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Old 07-19-2018, 08:05 AM   #15
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This is the norm now with young adults.
You really shouldn't lump all young adults in one basket.

Apparently my children don't fit your "norm".

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They either want to travel and not work...or just not work and do whatever. That way they can brag to all of their friends at starbucks about how awesome they are for not working.
It's funny that you would write this on an Early Retirement forum.
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Old 07-19-2018, 08:07 AM   #16
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This is the norm now with young adults. They either want to travel and not work...or just not work and do whatever. That way they can brag to all of their friends at starbucks about how awesome they are for not working.
Your sweeping generalizations are not in fact the norm. I have a lot of young, hard working, smart engineers working for me that are grateful for the opportunity. Some have left for greener pastures, but all had a paycheck attached to it. Can't say I've had anyone quit to go hang out at starbucks.

Perhaps you got a late start at yelling at kids to stay off your lawn today.
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Old 07-19-2018, 08:23 AM   #17
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If they sell their house, is there enough equity buildup to pay off all their debts, so at least they have a better restart scenario?
The Op's kids are still in their 20's, so the chances are they have little to no equity, or worse, in their house.

But the key is they are in their 20's, so now is the time to make mistakes. Plenty of years ahead to recover, and hey, maybe things won't be all bad.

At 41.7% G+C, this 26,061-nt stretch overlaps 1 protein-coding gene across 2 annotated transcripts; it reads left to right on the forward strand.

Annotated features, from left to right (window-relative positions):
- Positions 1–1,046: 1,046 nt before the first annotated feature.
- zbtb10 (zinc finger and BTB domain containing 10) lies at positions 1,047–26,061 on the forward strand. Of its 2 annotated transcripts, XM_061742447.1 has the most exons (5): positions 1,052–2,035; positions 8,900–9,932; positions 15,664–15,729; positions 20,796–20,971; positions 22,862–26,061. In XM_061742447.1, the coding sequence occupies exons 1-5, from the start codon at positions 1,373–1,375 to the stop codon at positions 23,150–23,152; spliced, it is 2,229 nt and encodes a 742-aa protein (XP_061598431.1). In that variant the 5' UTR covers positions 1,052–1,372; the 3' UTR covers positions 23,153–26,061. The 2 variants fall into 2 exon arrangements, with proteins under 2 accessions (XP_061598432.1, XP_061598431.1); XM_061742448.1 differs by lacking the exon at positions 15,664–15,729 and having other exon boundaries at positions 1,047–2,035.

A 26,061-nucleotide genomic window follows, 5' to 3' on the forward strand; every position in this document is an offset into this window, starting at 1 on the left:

All you can do is let them know you love them, even if you think they are nuts, and wish them nothing but the best (but yes you can add the disclaimer of "don't come crying to bank-of-me")
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Old 07-19-2018, 08:38 AM   #18
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I will go against the grain a bit...


I would have no problem giving them my opinion on their decision and why I thought that way.... but I would also say it is their life and if that is what they want to do then I hope it works out well for them...


In that I would say that I will not be willing to help out financially... however, that is probably not going to change their mind anyhow...


BTW, this could be the best thing to happen to them... either they get great jobs in a place they like or it is a wake up call to them to make better decisions...
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Old 07-19-2018, 08:41 AM   #19
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Originally Posted by joeea View Post
You cannot tell adult married children what they can and cannot do. (Did your parents run your life once you were married?)

But you can make it clear that you will not be in a position to help them out financially.

Sit down with them, explain your situation. Don't criticize their plans. Don't attack them personally. Don't call their choice a mistake, unless you are specifically asked for feedback. Just make it clear that the decision is theirs, but that your financial support simply isn't available.

Tell them that you love them, that you will support them emotionally, and that you wish them well. Then hope for the best.
+1 Good advice. Also +1 on the "don't let them store stuff in your garage". Don't ask why I know that Mom and Dad Storage Co. is a bad idea!
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Old 07-19-2018, 08:48 AM   #20
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Not the norm for any of the young adults I know. In fact, just the opposite. I find them to be hard working people looking to take on greater responsibilities and make their way in the world.
+1

I agree. There are differences in certain areas like loyalty to an employer, but one can argue that is a result of employer behaviors towards their parents generation.